I had the privilege of hearing the two girls who spearheaded The Butterfly Effect Migration Project several weeks ago in San Francisco when they told their story to an audience of 500 people.
Together they spoke of how they got the idea for the project over the summer, how their mothers helped them, and how by October, 15,000 hand-made butterflies had been made to represent the 15,000 children detained at our nation's southern border.
To see just how remarkable these two young women are, take a minute to watch their video.
“We are going to walk around the Senate building and hand out butterflies to senators.”--Lily Ellis
10. “We really hope they take it seriously and vote to end child detention." - - Kaia Marbin, 11.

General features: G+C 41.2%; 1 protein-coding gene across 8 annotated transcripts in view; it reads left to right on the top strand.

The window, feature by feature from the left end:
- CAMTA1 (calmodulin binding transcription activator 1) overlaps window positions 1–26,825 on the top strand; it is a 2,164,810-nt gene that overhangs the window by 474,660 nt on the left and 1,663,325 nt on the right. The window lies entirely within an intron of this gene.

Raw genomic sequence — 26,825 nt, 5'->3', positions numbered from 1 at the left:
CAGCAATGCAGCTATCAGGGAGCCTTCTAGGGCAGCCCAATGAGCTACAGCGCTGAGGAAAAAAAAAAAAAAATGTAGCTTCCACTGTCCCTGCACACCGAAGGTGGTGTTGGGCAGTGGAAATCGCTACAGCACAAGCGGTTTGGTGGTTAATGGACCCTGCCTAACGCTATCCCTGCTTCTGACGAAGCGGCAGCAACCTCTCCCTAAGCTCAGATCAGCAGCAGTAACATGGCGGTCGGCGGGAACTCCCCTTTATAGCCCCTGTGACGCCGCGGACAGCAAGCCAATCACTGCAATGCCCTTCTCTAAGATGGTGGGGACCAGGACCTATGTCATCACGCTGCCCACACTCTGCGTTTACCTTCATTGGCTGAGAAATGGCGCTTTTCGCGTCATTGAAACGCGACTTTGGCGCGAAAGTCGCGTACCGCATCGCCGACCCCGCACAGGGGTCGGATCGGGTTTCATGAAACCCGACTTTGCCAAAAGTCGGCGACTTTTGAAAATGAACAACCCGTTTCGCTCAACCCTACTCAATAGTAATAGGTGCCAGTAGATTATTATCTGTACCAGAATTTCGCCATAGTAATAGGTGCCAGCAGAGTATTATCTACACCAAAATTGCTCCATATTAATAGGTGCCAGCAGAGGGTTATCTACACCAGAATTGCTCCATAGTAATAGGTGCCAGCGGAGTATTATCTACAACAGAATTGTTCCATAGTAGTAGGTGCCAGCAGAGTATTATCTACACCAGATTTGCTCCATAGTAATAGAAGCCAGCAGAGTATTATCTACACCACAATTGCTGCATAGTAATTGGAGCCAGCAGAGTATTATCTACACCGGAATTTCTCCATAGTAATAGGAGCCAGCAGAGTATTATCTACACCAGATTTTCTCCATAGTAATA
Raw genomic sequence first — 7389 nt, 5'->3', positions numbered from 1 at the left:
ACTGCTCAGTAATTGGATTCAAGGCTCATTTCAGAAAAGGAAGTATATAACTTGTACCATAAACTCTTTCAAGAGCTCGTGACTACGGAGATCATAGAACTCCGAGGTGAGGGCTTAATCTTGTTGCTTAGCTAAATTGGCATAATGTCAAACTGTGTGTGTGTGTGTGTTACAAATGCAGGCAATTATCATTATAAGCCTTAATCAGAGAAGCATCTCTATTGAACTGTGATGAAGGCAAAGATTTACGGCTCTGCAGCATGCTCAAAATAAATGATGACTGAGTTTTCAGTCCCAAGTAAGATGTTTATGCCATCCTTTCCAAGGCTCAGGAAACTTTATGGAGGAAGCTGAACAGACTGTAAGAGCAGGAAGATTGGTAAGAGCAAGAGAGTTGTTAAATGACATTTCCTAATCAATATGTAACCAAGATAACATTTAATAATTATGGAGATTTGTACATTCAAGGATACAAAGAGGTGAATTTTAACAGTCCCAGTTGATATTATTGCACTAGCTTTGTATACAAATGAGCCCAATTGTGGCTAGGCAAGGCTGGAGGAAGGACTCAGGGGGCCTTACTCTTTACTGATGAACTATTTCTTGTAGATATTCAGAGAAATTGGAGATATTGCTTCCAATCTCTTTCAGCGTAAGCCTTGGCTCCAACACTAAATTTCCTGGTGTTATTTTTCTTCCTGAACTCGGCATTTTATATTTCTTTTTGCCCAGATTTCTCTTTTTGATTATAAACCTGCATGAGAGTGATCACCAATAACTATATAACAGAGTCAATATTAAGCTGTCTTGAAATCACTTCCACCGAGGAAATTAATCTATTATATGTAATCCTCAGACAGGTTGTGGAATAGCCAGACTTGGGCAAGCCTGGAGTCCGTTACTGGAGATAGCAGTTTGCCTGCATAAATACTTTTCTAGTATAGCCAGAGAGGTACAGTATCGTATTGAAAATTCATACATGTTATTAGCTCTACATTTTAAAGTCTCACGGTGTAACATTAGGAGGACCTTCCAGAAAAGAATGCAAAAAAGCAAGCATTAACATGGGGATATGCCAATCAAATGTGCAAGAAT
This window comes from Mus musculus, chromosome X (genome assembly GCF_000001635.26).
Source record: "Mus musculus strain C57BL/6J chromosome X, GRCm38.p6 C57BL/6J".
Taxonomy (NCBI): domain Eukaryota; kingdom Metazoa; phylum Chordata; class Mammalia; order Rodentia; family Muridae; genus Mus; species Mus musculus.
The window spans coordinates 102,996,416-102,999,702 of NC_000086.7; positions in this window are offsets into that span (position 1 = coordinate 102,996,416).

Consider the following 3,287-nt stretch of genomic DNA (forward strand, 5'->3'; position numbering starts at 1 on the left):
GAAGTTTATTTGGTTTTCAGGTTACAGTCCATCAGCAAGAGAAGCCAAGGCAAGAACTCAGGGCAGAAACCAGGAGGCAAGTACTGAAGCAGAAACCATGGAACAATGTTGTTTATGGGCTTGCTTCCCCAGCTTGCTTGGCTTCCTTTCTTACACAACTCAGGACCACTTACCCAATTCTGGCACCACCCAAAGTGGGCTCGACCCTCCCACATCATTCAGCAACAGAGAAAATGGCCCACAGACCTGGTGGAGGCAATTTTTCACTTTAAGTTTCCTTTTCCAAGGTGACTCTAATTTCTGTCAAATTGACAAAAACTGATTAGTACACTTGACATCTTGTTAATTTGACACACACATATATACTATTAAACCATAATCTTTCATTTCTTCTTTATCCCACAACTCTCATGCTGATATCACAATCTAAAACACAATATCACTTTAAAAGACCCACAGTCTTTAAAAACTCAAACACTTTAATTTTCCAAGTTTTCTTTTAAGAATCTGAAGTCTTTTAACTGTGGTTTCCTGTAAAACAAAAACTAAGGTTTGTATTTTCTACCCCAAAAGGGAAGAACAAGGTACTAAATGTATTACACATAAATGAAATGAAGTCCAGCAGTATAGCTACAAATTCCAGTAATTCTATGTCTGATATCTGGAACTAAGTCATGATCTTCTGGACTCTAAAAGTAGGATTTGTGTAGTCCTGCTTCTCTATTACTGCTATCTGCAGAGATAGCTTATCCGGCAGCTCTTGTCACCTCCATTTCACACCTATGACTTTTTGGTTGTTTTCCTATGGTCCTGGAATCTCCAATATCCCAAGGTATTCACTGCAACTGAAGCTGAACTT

Today, the number of paper butterflies is over 41,000, and they are in our nation's capital.
"The Convention, which is the most widely ratified international human rights treaty, sets out a number of children’s rights including the right to life, to health, to education and to play, as well as the right to family life, to be protected from violence, to not be discriminated, and to have their views heard."
It is time for every child, to have every right, and Lily and Kaia...we are so proud of you. The empathy, conviction, and action you have taken on behalf of children everywhere is to be congratulated.
We are ALL in this together. Connection...with your baby...and with the struggle for a better world for all children...unites us all.
It is true, the butterfly that flaps its wings effects the world.